Right Hiring Practices Can Help Reduce Employment Litigation Risks
Sometimes, toxic employees can enter your workplace. You can reduce the risk of introducing the wrong kind of employee to your workplace by being much more cautious and taking the right steps at the hiring process.
Often, employers take the hiring and recruitment process very likely. That is a major mistake to make because it means that you end up with an employee, who not only does not gel with the rest of the workforce, but also actually disrupts your workplace. That creates a potentially dangerous environment for you as an employer.
Hiring the right people is essential to maintain discipline in your workforce. That means that you make use of the right recruitment channels, when it comes to hiring new employees. It also means that you make use of all available options to you, including pre-employment screening tests, evaluation tests, and other tests that are designed to ensure that the employee you are hiring is the right fit for your company.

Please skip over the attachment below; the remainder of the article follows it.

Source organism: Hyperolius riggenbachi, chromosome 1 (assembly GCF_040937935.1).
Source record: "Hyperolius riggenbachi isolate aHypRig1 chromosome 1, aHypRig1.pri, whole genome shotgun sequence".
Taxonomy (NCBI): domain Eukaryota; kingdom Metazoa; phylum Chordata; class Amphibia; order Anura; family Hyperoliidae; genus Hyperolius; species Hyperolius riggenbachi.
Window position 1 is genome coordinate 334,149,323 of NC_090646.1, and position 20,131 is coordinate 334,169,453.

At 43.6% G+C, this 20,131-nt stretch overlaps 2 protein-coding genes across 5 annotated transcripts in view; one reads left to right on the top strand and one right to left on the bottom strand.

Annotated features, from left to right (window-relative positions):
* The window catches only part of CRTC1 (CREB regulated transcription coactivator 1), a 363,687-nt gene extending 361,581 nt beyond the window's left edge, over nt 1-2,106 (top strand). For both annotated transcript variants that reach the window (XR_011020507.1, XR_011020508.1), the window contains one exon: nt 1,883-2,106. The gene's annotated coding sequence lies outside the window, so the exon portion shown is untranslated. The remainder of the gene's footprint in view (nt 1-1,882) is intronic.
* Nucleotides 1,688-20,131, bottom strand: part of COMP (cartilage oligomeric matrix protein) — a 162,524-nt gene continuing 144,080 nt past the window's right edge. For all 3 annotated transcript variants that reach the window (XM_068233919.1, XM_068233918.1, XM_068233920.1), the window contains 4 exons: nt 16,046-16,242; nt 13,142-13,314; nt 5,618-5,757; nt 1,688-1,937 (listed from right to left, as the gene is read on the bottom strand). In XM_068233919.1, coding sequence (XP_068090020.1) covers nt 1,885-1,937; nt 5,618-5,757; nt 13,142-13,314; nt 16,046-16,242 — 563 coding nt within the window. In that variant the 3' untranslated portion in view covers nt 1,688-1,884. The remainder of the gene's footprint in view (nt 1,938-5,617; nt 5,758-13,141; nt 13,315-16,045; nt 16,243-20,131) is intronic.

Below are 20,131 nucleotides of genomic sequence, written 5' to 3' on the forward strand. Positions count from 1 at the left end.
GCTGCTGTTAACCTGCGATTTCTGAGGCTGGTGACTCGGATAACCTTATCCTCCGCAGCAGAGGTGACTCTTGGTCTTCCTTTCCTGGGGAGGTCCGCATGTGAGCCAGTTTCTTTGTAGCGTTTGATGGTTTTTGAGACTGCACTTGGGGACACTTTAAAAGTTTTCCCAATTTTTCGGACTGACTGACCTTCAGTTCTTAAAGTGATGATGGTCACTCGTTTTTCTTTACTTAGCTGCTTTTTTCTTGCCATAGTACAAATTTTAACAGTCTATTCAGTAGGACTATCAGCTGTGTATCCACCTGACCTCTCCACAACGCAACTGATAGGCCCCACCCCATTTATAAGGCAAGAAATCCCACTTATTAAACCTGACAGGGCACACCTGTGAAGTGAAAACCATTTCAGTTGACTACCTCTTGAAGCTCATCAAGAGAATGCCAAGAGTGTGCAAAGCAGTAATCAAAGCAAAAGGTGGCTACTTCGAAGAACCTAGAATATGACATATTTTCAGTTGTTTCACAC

Are such screening tests legal? They absolutely are. However, any Irvine employment law firm would recommend that they must be administered in the right manner, and must be administered, within the legal framework. Additionally, any pre-employment screening tests that you use for recruitment must be used consistently in your workplace.
Make sure that your application forms are legally-compliant, and tailored to get the kind of information that you need to ensure that your potential employee is right for your workforce.
Also use cognitive tests, personality questionnaires, medical exams, and a number of other tests to screen employees. However, any Irvine employment law firm would advise caution when you use these tests. The tests must not be used to discriminate against potential hires based on age, race, religion or other factors.
The tests must be designed to meet the needs of the position for which you are hiring. Use personality tests and talent assessment tests to get the right person for the job. Check up on references provided, especially of former employers.